Chiquita Held Liable for Deaths During Colombian Civil War


A jury in South Florida has ruled that Chiquita Brands is liable for eight killings carried out by a right-wing paramilitary group that the company helped finance in a fertile banana-growing region of Colombia during the country’s decades-long internal conflict.

The jury on Monday ordered the multinational banana producer to pay $38.3 million to 16 family members of farmers and other civilians who were killed in separate episodes by the United Self-Defense Forces of Colombia — a right-wing paramilitary group that Chiquita bankrolled from 1997 to 2004.

The company has faced hundreds of similar suits in U.S. courts filed by the families of other victims of violence by the paramilitary group in Colombia, but the verdict in Florida represents the first time Chiquita has been found culpable.

The decision, which the company said it planned to appeal, could influence the outcome in other suits, legal experts said.

The verdict in favor of the victims is a rare instance — in Colombia and elsewhere — in which a private corporation is held accountable to victims for its operation in regions with widespread violence or social unrest, legal experts said.

“We’re very happy about the jury’s verdict, but you can’t escape that we’re talking about horrific abuses,” said Marco Simons, a lawyer for EarthRights International, an environmental and human rights group, who represented one family in the legal claim.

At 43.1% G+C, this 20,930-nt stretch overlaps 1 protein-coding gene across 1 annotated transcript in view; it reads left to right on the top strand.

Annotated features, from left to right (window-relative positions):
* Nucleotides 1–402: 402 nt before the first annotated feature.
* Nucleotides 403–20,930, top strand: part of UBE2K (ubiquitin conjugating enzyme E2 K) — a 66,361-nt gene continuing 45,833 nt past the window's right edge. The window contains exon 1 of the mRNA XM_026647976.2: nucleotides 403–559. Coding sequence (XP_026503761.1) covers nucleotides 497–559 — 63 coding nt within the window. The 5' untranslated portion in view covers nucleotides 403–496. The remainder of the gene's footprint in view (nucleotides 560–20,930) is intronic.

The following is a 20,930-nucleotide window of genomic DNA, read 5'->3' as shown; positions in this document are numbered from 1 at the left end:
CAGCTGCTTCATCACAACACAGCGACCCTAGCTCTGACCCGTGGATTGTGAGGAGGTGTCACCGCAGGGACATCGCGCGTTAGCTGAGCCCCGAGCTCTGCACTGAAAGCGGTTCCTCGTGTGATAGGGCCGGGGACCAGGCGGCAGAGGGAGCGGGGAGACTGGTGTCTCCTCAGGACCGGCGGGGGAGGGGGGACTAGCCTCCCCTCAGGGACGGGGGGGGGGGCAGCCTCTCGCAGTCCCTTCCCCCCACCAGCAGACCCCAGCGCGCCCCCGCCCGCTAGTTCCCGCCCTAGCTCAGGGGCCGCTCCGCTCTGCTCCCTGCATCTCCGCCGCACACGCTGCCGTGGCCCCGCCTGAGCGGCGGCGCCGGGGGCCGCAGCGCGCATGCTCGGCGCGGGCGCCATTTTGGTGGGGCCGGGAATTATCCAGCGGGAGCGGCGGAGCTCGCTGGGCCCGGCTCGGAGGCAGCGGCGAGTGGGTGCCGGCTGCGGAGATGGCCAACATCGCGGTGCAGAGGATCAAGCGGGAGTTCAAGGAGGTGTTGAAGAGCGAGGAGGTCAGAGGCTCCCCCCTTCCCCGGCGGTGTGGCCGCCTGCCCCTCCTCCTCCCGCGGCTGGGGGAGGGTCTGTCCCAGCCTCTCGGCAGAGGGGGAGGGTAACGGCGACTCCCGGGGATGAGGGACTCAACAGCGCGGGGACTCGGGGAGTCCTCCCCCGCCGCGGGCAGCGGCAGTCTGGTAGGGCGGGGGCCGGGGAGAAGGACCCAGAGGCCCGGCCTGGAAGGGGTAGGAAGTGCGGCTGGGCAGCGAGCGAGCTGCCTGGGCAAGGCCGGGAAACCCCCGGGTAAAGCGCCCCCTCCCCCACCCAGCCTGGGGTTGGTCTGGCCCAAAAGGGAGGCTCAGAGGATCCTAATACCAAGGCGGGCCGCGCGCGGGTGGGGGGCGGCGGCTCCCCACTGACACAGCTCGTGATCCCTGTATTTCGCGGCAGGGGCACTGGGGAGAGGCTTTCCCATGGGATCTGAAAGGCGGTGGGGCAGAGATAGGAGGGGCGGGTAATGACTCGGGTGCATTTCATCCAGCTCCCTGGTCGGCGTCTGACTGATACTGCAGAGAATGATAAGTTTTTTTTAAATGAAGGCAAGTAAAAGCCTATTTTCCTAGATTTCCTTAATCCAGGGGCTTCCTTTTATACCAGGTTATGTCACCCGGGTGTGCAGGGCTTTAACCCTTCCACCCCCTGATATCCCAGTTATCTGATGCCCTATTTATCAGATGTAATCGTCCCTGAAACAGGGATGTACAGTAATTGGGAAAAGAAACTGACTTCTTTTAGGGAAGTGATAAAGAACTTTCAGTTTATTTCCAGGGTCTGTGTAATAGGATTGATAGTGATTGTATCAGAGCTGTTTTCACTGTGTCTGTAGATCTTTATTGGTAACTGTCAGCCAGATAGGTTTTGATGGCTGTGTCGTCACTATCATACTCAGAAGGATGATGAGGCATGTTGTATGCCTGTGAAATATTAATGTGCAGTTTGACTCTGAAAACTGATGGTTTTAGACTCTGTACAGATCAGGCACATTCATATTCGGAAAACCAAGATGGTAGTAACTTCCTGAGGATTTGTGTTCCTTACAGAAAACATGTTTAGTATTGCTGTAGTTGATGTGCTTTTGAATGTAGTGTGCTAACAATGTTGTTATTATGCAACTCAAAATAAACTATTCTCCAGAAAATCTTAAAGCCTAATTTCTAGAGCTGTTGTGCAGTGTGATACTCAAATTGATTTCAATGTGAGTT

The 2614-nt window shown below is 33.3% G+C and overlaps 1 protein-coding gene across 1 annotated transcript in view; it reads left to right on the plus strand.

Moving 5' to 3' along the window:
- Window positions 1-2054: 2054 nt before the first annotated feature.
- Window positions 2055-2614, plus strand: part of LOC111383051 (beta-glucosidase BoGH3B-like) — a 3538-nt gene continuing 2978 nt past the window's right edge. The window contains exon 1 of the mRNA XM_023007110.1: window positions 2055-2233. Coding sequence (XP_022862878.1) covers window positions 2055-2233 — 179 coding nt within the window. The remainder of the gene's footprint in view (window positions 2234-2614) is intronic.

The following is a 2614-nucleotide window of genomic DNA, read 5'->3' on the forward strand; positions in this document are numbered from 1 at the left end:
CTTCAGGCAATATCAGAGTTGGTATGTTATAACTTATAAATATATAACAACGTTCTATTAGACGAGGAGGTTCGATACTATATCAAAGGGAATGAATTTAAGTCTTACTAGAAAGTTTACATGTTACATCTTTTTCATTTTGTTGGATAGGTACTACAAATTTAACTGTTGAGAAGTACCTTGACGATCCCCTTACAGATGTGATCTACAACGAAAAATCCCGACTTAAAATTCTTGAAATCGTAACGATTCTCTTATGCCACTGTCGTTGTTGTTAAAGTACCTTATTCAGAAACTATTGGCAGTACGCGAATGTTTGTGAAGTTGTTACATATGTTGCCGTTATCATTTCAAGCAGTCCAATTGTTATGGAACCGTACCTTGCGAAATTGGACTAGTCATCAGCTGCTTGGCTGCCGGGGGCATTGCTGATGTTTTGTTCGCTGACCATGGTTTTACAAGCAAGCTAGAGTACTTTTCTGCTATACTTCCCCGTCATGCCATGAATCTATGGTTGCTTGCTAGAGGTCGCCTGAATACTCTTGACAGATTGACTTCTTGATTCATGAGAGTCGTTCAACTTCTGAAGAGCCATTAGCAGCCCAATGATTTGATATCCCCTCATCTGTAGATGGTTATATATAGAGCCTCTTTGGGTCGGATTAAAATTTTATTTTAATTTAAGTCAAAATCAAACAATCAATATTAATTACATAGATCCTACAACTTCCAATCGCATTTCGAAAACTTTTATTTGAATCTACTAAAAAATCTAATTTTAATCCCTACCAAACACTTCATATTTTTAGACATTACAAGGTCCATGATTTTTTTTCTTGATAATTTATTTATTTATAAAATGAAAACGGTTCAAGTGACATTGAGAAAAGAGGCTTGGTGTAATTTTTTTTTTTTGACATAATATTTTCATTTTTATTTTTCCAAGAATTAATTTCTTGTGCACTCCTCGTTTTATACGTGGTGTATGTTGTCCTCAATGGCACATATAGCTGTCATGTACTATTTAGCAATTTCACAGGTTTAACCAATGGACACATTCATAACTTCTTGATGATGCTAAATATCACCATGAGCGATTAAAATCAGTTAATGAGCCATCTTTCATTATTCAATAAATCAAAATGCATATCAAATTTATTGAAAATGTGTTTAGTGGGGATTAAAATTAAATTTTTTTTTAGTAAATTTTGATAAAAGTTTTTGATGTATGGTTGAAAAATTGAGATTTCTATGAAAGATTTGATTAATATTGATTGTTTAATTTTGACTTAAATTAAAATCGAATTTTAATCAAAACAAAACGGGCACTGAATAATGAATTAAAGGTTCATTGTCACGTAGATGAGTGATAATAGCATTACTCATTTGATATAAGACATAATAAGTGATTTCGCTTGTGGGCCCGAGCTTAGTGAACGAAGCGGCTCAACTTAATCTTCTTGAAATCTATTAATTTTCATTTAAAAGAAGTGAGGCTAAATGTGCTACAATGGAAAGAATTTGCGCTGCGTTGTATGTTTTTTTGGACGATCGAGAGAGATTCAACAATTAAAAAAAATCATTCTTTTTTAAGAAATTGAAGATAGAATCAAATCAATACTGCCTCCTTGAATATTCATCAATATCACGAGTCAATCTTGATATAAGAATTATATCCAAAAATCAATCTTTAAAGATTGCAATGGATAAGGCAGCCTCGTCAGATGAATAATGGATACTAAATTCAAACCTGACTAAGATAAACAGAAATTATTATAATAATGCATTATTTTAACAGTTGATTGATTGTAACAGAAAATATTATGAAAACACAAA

Agnieszka Fryszman, another lawyer who represented the plaintiffs, said, “The verdict does not bring back the husbands and sons who were killed, but it sets the record straight and places accountability for funding terrorism where it belongs: at Chiquita’s doorstep.”

The jurors reached their decision after two days of deliberation and six weeks of trial in U.S. District Court in West Palm Beach, in which lawyers argued over the motivation for payments that Chiquita executives admitted making to the paramilitary group.

The State Department designated the United Self-Defense Forces of Colombia, known as the AUC, as a foreign terrorist organization in 2001.

Chiquita, as part of a plea deal with the Department of Justice to settle charges of doing business with a terrorist group, admitted in 2007 to having paid the paramilitaries $1.7 million, as an investigation revealed.

The United Self-Defense Forces were a product of Colombia’s brutal civil war, which erupted in the 1960s and killed at least 220,000 people.

They formed in 1997 as a coalition of heavily armed far-right groups that drug traffickers and businesspeople turned to for protection from leftist guerrilla groups.

The war ended in 2016 when the government and the main leftist group, which was also responsible for killing civilians, signed a peace deal.

Lawyers representing the families in the South Florida trial argued that Chiquita’s operations benefited from the company’s relationship with the paramilitary group, which sowed fear across a 7,000-square-mile fertile farming region connecting Panama and Colombia until it disbanded in 2006.

They said the group killed or forced out farmers, allowing Chiquita to buy land at depressed values and expand its operations by converting plantain farms to more profitable banana farms.